Perhaps drawing a lesson from homeowners who have refinanced to lock in today's low interest rates, the Treasury Department has announced it is going to begin locking in current rates on buyers of new Series EE U.S. Savings Bonds.
EE bonds have long been popular with gift-givers, because they can be purchased for as little as $25, and with older savers, because they are exempt from state and local income taxes, and federal taxes are deferred until the bonds mature.
But the Treasury Department has slowly been eliminating many of the bonds' most attractive features.
For example, last September the department barred holders of Series E and EE bonds from rolling them over into Series HH bonds. That strategy had allowed holders to continue deferring taxes on the interest earned by the E/EE bonds, though the additional interest paid on the HH bonds is taxable annually. Further, H and HH bonds can no longer be rolled over at maturity, but must be cashed and taxes paid.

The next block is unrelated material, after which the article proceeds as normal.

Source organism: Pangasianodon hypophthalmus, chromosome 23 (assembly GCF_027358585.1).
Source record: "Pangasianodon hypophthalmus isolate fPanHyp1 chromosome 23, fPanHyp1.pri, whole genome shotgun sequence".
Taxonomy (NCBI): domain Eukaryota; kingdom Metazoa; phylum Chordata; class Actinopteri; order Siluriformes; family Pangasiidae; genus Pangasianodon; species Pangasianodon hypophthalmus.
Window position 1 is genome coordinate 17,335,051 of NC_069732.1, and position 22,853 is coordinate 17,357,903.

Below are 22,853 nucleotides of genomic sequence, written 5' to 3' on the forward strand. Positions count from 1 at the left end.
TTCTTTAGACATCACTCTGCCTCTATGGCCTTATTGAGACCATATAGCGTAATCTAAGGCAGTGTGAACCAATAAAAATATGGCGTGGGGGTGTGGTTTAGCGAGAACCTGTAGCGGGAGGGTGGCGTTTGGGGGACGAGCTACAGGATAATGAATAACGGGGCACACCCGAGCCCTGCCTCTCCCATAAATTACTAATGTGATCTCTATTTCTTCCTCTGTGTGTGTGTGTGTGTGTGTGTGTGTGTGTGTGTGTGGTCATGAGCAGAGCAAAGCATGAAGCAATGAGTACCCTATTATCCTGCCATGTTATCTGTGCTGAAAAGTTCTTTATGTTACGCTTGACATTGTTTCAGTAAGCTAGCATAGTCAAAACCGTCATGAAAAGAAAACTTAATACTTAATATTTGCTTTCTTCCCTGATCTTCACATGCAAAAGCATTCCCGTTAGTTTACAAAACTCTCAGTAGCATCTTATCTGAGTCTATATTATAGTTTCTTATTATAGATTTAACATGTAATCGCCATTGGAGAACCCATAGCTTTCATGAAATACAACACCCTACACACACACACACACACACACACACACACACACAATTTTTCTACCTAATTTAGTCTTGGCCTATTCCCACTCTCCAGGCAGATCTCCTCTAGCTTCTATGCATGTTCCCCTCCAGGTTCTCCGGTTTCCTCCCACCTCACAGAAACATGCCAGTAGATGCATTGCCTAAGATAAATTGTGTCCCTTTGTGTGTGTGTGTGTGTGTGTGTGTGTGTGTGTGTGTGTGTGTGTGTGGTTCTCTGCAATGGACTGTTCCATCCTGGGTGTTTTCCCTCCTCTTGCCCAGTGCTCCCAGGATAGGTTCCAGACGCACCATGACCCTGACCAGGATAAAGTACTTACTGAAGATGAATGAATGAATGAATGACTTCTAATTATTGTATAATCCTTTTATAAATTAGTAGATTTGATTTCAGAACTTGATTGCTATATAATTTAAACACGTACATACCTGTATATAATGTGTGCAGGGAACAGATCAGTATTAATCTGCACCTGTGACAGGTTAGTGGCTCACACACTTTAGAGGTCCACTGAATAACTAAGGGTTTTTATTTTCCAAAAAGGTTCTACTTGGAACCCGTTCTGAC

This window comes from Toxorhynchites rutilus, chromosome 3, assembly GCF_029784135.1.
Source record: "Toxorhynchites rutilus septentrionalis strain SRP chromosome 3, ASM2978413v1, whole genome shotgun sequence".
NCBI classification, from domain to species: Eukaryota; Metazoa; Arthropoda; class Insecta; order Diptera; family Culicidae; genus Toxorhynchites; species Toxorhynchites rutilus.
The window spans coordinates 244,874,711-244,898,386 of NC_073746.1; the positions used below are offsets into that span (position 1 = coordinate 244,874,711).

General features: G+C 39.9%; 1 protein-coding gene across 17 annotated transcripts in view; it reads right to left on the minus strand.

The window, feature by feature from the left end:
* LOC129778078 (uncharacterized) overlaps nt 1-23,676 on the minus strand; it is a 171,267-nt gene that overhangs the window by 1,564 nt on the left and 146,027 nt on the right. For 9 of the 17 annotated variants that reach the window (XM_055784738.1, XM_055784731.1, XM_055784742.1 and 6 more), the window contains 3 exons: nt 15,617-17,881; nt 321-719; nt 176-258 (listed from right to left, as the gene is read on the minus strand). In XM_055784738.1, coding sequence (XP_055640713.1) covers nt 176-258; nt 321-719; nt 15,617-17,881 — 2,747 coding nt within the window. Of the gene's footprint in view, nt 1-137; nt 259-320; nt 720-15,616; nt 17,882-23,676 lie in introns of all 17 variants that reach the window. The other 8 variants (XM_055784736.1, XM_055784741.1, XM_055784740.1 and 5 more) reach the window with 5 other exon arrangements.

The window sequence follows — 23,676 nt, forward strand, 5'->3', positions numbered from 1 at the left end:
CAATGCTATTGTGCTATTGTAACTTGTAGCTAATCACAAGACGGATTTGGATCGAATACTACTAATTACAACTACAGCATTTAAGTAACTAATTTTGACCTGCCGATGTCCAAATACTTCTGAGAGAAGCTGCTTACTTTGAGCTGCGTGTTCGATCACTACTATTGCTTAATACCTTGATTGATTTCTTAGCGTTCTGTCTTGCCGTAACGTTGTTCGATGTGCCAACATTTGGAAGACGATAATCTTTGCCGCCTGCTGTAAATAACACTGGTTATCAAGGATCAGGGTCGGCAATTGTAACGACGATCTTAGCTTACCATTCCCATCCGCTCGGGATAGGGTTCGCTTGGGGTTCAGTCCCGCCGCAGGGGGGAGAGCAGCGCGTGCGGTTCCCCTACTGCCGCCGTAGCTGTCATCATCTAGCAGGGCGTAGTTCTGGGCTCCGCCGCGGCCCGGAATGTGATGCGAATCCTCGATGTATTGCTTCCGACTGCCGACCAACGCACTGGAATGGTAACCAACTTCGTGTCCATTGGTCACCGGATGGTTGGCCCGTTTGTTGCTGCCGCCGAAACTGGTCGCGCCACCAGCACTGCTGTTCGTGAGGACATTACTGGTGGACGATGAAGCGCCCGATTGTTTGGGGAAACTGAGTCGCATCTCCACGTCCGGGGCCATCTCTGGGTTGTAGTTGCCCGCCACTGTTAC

The latest change, effective May 1, while simplifying Series EE bonds, makes them considerably less appealing in the current low-interest-rate climate.
Under current rules, which will continue in effect for bonds issued before May 1, EE bonds issued since the late 1990s carry "market" interest rates equal to 90 percent of the average yield for five-year Treasury securities for the preceding six months. They adjust every six months.
The rates on these bonds are low now -- 3.25 percent -- but if market rates rise significantly holders will see their rates rise as well.
(The Treasury Department changed the interest rate structure of savings bonds several times in the 1980s and '90s, so older ones follow different rules.)
Rates on EE bonds issued May 1 or later will be fixed administratively by the Treasury Department, based on 10-year Treasury note yields but, as the department said, "adjusted" -- presumably downward -- "for features unique to savings bonds, such as the tax deferral feature and the option to redeem the savings bonds at any time after the initial holding period."
A new interest rate will be announced every May 1 and Nov. 1, and bonds issued between those adjustments will carry that rate for at least 20 years.